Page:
Apple’s iPad 2 reviewed

Released a year after its groundbreaking predecessor, the iPad 2 is a little lighter, a lot thinner and considerably faster than the original. It also now has cameras. However, the screen and operating system remain the same, so the overall user experience is not that much different – though if you’ve used the original iPad, then you will notice the speed bump.

So how does the iPad 2 stack up as a home entertainment device? It’s a difficult call, but we venture to say that it’s not quite there yet. As a media player it has its limits. The screen resolution is not as high as we’ve seen in other tablets. The 4:3 screen aspect ratio, while great for browsing the web and reading ebooks, means that if you watch movies on it you’ll likely have black bars at the top and bottom of the display. And it doesn’t come with native HDMI out – you have to buy a special docking adapter for that.

In terms of media playback software, you have iTunes pre-installed which is great for playing videos that you download from the iTunes Store, but struggles with anything else. Videos downloaded from BitTorrent, for example, have to be converted in iTunes on your PC before they can be played on your iPad.

There is third-party software that will play back media better than the built-in player, however. VLC, for example, can be downloaded from the App Store and will play just about anything. Streaming players that can play directly from media servers (obviating the need to copy the media to the iPad) are more rare and we’ve yet to find one that’s really up to snuff. You can try Media:connect or PlugPlayer, but they’re in a very rough state. Thankfully, the awesome XBMC media player is soon to come out on iOS, which may change the platform forever.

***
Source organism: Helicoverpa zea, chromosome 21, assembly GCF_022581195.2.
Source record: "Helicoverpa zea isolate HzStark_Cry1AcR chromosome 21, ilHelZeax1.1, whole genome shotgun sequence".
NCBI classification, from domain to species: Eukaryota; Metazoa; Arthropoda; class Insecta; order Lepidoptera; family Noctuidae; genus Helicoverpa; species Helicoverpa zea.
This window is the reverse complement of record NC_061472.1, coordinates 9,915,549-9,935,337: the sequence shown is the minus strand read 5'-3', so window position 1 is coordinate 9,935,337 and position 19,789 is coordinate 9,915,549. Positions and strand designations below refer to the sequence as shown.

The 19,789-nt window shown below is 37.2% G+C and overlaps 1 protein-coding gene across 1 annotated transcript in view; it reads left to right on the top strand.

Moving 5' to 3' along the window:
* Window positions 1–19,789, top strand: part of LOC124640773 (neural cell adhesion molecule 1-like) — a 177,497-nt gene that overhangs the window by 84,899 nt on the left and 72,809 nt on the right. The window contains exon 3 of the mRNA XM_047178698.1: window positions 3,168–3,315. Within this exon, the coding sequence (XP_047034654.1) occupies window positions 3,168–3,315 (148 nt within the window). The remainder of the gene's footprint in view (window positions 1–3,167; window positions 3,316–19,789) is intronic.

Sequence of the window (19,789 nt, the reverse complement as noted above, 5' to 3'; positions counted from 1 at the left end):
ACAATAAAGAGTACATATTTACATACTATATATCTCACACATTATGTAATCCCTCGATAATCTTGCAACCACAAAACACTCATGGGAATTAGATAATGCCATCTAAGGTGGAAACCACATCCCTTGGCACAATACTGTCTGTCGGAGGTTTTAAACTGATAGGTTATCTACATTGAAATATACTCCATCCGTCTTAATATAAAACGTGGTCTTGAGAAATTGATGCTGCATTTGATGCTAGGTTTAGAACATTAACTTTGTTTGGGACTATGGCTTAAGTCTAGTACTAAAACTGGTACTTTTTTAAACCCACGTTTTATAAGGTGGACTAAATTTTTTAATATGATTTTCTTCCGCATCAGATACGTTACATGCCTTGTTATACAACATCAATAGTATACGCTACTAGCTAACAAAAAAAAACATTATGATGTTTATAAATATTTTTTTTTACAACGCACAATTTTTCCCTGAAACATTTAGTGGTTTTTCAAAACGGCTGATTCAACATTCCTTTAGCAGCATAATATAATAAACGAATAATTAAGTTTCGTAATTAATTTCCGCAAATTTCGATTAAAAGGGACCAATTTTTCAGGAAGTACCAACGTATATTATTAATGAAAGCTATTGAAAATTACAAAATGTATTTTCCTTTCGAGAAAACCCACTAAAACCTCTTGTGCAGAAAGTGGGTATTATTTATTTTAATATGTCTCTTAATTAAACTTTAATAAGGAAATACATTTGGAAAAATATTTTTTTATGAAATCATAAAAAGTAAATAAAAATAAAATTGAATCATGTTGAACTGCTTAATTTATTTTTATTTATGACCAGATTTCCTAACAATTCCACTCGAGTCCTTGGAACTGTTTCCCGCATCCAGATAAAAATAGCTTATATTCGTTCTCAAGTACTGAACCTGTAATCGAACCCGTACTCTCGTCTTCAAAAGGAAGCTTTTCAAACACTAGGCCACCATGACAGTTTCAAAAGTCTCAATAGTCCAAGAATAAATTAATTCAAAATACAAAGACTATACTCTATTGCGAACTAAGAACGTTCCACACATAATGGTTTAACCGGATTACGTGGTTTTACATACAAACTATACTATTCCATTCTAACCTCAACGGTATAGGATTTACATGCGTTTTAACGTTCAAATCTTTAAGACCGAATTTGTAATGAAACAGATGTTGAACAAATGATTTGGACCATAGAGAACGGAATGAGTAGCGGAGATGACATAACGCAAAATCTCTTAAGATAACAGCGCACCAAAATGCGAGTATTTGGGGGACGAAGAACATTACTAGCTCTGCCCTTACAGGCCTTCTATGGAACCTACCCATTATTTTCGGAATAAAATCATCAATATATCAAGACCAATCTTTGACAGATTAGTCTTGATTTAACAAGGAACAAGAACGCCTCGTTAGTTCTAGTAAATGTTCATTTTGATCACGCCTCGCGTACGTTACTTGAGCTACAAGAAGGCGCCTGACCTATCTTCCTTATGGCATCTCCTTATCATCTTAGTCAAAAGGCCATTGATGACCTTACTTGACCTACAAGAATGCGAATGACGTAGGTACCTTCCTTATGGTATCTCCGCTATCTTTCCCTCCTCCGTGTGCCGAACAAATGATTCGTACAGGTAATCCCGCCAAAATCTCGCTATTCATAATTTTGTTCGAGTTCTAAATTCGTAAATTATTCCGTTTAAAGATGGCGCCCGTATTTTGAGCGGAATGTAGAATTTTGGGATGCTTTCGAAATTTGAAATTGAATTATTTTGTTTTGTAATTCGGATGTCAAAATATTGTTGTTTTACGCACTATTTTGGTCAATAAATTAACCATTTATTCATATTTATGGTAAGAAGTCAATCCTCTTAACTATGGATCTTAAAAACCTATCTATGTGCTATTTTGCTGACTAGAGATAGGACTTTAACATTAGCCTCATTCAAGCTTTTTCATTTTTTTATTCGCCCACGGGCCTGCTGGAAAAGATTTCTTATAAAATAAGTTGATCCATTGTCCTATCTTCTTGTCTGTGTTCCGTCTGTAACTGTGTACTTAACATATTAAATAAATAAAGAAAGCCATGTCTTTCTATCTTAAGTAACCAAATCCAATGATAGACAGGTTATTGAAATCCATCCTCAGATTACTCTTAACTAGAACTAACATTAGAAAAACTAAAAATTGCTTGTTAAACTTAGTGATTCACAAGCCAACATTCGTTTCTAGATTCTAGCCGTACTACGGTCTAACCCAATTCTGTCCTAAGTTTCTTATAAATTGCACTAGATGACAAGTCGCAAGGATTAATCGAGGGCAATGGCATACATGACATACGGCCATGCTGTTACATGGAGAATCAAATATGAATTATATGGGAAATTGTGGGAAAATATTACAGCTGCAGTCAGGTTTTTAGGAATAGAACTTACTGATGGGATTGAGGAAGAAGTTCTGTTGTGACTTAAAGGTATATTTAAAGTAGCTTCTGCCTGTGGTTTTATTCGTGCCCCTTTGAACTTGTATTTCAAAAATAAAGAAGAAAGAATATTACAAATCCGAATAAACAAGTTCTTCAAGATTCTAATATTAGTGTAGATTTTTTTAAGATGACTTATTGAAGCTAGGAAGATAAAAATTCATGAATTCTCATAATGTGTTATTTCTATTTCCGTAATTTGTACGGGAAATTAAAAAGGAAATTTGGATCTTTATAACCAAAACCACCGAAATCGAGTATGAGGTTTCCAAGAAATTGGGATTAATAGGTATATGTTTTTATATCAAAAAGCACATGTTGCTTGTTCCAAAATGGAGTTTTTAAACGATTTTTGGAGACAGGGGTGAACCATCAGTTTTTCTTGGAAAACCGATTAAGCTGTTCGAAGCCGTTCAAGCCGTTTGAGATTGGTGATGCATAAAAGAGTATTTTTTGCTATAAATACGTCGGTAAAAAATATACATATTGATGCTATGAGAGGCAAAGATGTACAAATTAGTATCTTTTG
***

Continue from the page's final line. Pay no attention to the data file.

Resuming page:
The iPad has outstanding support for content creation with iMovie and GarageBand as well a great support for home AV equipment. Being by far the most widely used tablet platform, it has been the first port of call for new apps to remotely manage your home gear. Harman, Philips, Yamaha, Marantz and many others have already released apps (and good ones, too!) that allow you to control your networked-connected receiver and other AV gear from your iPad. If your AV gear has an Ethernet port, it’s worth checking if there’s an iPad control app for it – it’s a solid bet that there is.


Value for money
Ease of Use
Reader Rating0 Votes
Still the easiest to use tablet; Super-light and super-thin; Excellent media creation tools and the widest software selection of any tablet
Poor quality cameras; The screen is a little low-res.